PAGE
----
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into consideration the order of the day relative to the constitution; and M. Durbach, ascending the tribune, made a speech replete with patriotic energy, averring, that no one could doubt that the continuation of hostilities after the abdication of Napoleon was sufficient to prove, that a counter revolution, and the dismemberment of France, were the now sole object of the allies ; and yet, in spite of this extremity, in the face of a triumphant enemy, did this deputy declare, “that “ the Bourbons, who for a quarter of a century “have carried on war against France, are the ene“ mies of the French people; that they are pro* scribed from their territory; that, conformably

to the sixty-seventh article of the constitution

accepted by the people, no proposition of peace “ can be made or listened to, unless the perpetual “ exclusion of these princes from the French 6 throne shall be a preliminary indispensable, “ and a condition sine quâ non of all negotiation; “ that the French are resolved to fight, even unto “ death, for their liberty and independence, and that they will perish rather than submit to the “ humiliating yoke intended to be imposed upon “ them : finally, that the representatives of the “ people, faithful to the mandates of their con“ stituents, swear to maintain this declaration, “ and to die at the post confided to them by their "countrymen; they swear to die as becomes

" the representatives of a great people, placing “themselves, disarmed, and wrapt in the national “ colours, between the cannons of the enemy " and the intrenchments allotted to the brave “ defenders of the capital, and the national re“ presentation."

Let me ask you, whether you would not, though an Englishman, have joined in the universal acclamations which followed the instant adoption of this declaration ? It is ordered that the speech should be printed, and placarded in Paris and the departments. If the representatives should do all they say, one would be anxious to see what course Lord Wellington would take, commanding an army of Englishmen, the slaves of liberty and a parliament. His grace may have received no instructions relative to an apparition of a French house of commons in front of his lines, and could admit, perhaps, of no such obstacle or interference. His continued advance animates the royalist party, and caused, I suppose, the daring treason of M. Malleville, which, however, has only given rise to that expression of the general sentiments of the assembly which you have just read. However averse the chambers may be to the Bourbons, and whatever acclamations may follow the cry of the imperial.. ists, it does not appear that the opinion favourable to the Napoleon dynasty approaches ta

unanimity. On the contrary, M. Gamon, a decided constitutionalist, in his speech of the day before yesterday, spoke of the king which the French might elect; and M. Manuel, one of the most independent and able members of the assembly, proposed, this evening, a proclamation to the French people, in which no mention is made of Napoleon deux, and he defended the omission in this address, which was referred to a committee. Not a voice has dared to hint at the recal of Louis; and, on the whole, the royalists begin to suspect that their cause in the chambers is desperate, and that they have counted upon a division of opinions in the national representation, which does not exist in any degree that can favour their cause. None of the shades yet are faded to the white. News arrived this morning, that La Vendée is pacified in consequence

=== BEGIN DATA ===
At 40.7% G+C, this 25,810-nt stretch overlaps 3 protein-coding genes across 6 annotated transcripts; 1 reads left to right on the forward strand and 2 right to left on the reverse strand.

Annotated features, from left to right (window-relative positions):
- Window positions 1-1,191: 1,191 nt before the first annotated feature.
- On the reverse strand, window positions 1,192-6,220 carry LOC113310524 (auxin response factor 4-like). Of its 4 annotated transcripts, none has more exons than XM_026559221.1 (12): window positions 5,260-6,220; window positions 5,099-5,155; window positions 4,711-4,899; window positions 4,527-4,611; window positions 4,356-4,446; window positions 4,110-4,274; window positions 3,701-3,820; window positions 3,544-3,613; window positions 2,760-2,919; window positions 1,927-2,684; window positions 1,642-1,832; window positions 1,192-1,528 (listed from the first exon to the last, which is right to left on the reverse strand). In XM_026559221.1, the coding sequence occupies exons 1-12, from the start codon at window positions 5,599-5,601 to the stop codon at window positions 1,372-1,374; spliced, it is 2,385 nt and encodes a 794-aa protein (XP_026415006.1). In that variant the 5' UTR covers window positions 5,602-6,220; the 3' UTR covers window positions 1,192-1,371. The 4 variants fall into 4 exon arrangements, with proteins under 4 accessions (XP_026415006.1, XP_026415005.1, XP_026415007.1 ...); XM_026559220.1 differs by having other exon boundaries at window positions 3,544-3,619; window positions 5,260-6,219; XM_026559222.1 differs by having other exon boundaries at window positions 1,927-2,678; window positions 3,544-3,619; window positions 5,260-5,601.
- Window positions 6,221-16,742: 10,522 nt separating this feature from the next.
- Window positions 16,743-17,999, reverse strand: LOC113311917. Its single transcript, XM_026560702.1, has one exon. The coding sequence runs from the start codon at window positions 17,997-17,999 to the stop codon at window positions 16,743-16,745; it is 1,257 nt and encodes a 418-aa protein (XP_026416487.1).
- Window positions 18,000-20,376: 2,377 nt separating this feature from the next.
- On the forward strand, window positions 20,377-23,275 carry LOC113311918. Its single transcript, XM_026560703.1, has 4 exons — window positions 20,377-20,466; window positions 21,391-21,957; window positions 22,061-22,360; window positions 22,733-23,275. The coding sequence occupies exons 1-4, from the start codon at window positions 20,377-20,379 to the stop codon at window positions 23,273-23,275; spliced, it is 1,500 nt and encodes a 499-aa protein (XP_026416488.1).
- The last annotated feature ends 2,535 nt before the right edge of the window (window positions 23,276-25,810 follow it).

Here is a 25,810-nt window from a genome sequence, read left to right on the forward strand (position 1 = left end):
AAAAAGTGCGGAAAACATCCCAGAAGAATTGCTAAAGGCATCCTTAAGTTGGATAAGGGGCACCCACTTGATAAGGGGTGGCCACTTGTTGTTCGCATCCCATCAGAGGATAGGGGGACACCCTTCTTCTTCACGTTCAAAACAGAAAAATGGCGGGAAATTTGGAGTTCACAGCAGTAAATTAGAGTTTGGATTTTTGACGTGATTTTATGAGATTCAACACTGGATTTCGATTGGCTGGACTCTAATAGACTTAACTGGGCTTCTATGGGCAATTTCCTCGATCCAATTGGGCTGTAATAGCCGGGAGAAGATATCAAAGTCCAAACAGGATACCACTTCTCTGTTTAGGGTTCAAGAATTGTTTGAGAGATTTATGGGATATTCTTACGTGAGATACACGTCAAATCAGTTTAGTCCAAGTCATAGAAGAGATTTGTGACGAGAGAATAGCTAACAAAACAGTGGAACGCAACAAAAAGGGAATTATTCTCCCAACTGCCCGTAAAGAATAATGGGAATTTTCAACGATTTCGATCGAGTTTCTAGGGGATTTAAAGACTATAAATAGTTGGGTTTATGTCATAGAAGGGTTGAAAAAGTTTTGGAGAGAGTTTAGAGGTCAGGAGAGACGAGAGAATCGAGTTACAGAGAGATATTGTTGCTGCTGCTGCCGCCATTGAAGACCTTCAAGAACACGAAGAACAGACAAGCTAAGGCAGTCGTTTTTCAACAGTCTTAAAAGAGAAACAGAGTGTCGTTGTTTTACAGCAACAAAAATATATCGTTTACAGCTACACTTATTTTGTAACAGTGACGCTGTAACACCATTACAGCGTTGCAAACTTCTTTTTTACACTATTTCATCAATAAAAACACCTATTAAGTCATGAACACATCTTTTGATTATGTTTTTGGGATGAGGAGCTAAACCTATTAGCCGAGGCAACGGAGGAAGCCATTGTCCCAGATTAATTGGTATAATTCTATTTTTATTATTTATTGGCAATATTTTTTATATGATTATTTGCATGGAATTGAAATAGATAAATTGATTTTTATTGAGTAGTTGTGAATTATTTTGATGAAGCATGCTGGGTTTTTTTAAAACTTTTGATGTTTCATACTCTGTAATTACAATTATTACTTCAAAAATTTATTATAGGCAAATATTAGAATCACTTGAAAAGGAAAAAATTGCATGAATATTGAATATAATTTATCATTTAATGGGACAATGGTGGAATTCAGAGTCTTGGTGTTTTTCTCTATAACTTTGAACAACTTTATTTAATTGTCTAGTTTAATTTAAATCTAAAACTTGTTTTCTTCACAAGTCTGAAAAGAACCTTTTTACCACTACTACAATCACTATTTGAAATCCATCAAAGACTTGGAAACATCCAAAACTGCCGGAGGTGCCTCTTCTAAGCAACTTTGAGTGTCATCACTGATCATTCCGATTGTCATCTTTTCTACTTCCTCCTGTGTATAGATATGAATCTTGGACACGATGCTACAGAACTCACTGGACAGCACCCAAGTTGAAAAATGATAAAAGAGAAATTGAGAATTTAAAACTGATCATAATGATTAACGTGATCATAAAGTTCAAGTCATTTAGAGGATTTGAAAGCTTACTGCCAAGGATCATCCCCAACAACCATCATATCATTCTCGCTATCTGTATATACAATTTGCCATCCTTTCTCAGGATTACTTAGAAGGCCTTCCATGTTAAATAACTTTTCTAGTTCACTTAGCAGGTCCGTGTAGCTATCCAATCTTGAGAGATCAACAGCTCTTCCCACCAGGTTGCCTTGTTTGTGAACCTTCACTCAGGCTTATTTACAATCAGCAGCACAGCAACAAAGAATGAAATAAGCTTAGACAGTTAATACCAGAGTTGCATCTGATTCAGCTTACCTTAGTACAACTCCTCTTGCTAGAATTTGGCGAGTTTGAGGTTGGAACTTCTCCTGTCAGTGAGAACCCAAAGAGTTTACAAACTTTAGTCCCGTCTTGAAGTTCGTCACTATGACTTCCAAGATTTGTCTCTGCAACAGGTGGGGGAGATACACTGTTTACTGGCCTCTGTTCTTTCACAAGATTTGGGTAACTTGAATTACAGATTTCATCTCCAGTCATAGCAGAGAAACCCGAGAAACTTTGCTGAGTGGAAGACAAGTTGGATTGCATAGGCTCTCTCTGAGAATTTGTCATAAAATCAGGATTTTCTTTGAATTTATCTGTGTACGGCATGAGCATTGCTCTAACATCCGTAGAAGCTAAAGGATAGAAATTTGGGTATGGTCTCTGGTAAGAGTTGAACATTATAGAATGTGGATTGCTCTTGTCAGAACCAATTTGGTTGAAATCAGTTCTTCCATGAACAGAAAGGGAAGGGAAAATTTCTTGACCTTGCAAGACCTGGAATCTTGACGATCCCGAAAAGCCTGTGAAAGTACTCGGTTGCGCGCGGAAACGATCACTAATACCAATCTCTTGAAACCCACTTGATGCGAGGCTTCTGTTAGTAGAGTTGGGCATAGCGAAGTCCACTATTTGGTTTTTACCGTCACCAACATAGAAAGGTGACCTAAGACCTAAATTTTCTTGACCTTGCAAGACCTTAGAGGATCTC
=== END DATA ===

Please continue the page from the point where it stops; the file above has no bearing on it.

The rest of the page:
of the late victories of General Lamarque, who has concluded a convention with Augustus Laroche Jacquelin. Thus the co-operation which Lord Castlereagh promised the allies in the heart of France has been crushed at once by the vigour of the imperial government. His lordship no more calculated on the conclusion of the campaign of his western auxiliaries after fifteen days, than on the events of the week in the north. He is certainly not the artificer of

his own fortune; and it might be easily proved, that not in one single instance the favourable circumstances which have attended his late political career have been such as he provided for, and expected to ensue. Running his blind circle, he does not catch, but is caught by success, which treads upon his heels; and I never think of this spoilt child of chance without calling to mind one of Dryden's bad lines :

“ I follow fate, which does too fast pursue,"

LETTER XXVIII.

Paris, Saturday, July 1.

No disturbance took place in the city last night ; and the wounded and the peasants' carts being removed from the square Vendome, this quarter of the town appears more in its usual state than it did yesterday. The number of national guards on duty amount to 12,000. The steps of the palace of the representatives are covered with troops, who are on duty all night. The grenadiers of the eleventh legion petitioned the chamber to-day to order that such of the guard as wished to serve might have the requisite posts assigned them: the chamber referred this petition to the government. The popular journals complain, that no measures are taken to arm the federates; and, indeed, Count Thibaudeau, in the house of peers, two days ago, hinted that this measure was advisable, and would be adopted, were it not for certain pusillanimous inclinations which had crept into the government and the chambers. Could it be ascertained

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